19 March 2002
BIRTH OF JET ENGINE
DESCRIBED BY PIONEER'S SON
Ian Whittle, son of Sir Frank
The local branch of the Aircrew Association at their March meeting were treated
by Ian Whittle, one of their own members, to a firsthand account of all the
events leading up to his famous father Frank’s development of the first
successful jet engine, despite a marked lack of interest in his ideas by the
Air Ministry before the war.
Frank Whittle was born in 1907 from poor parents, but decided at the age of
only 8 that he wanted to become a pilot. In 1918 he won a scholarship to
Leamington College, and studied anything to do with aeronautics in his spare
time. He came excited by a book about steam turbines, and helped his father
with mechanical engineering in his workshop.
In 1923 he joined the RAF as a boy entrant, as an apprentice at Cranwell, where
he passed out as No. 6 out of all cadets in his year. He then became a flying
cadet at the RAF College, and passed out above average, and exceptional at
flying. In 1926 he was enrolled in the Royal Air Force Academy. During his
subsequent squadron service, and whilst at the Central Flying School training
as an instructor he was still thinking about the possible use of turbines in
aviation, and in 1929, having calculated that a turbojet was better than a
turboprop, he produced the first viable design for a turbojet engine,
concentrating on known technology, and using a centrifugal compressor.
His Station Commander, a Group Captain, was sufficiently impressed with his
radical thinking to get him to put his ideas to the Air Ministry. After hearing
him out, they referred him to Dr A A Griffith who had been working at the RAE
for six years trying to develop a turboprop engine, using axial flow
compressors, without success, and who therefore turned his proposal down.
Still believing in his own ideas, Frank Whittle applied for a patent for his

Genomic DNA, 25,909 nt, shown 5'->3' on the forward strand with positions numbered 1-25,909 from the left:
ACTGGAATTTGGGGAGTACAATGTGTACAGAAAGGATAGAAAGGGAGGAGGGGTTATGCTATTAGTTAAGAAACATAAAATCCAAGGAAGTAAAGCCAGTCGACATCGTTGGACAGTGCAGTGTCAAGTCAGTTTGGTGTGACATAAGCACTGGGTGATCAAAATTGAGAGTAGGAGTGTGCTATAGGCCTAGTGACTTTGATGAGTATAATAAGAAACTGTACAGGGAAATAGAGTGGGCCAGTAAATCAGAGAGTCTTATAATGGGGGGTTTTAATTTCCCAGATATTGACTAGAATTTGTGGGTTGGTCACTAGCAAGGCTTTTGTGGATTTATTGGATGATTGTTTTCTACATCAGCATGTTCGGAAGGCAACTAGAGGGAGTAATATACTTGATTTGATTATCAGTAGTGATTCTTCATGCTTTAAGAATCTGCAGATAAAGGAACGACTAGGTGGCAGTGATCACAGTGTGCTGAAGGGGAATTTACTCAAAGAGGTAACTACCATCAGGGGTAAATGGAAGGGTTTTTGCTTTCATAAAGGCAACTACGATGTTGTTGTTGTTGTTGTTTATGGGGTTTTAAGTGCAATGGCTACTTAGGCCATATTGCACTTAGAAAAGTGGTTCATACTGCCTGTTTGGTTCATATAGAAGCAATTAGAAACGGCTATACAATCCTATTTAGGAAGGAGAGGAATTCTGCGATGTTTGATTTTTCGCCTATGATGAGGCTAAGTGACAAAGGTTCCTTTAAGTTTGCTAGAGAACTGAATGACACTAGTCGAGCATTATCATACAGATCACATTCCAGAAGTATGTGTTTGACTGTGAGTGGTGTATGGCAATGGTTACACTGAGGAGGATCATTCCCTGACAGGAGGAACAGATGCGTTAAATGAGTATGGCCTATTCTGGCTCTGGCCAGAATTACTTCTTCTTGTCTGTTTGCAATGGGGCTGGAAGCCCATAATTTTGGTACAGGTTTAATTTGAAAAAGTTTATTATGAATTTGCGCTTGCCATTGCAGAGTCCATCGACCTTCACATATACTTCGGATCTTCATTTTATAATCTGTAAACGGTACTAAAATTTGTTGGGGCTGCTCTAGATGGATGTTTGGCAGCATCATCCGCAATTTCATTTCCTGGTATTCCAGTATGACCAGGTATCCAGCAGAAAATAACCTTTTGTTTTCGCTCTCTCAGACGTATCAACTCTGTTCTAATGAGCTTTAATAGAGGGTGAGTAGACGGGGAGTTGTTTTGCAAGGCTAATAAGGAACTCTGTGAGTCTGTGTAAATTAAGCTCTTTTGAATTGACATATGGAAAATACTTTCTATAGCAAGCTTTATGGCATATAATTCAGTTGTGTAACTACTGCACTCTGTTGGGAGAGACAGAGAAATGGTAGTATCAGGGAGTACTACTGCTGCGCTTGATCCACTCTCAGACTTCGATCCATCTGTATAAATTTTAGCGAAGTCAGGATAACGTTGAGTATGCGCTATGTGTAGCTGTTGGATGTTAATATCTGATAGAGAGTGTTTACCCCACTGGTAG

design, whilst working as a test pilot on somewhat hair-raising experiments on
ditching aircraft fitted with a fixed undercarriage, of which Ian still had,
and showed, a rare film clip.
First ever patent for a gas turbine was by John Barber in 1791, but not a
practical proposition for aviation!
In 1931, his patent was published in Sweden, France, and Germany, where work on
the development of jet propulsion was actively taken up in secret. Sadly,
Frank’s patent expired in 1934, because he couldn’t afford to renew it.
The first proof of concept Whittle engine
From 1934-36 the RAF sent Frank to Cambridge University as a senior student.
Whilst there, he had an offer to finance the development of his engine design,
and so in 1936 Power Jets was formed and practical work began, leading to the
first Whittle unit, using a centrifugal compressor, which ran on 1st April
It was subsequently discovered that the first 6 minute flight of a Heinkel
178 turbojet aircraft (which only ever flew twice) took place in Germany in
1939; but in the UK two Gloster E 29/39 aircraft were built to take the Whittle
W1 unit, which first flew on May 15th 1941 at Cranwell, with a duration of 17
minutes. (At that time, the time between engine overhaul was 10 hours.)
In 1941, the latest development, the Whittle 1X was sent to the USA; and after
the war, Rolls Royce sold the Derwent and the Nene to the USSR - so Frank
Whittle’s invention became the basis of all world jet propulsion technology
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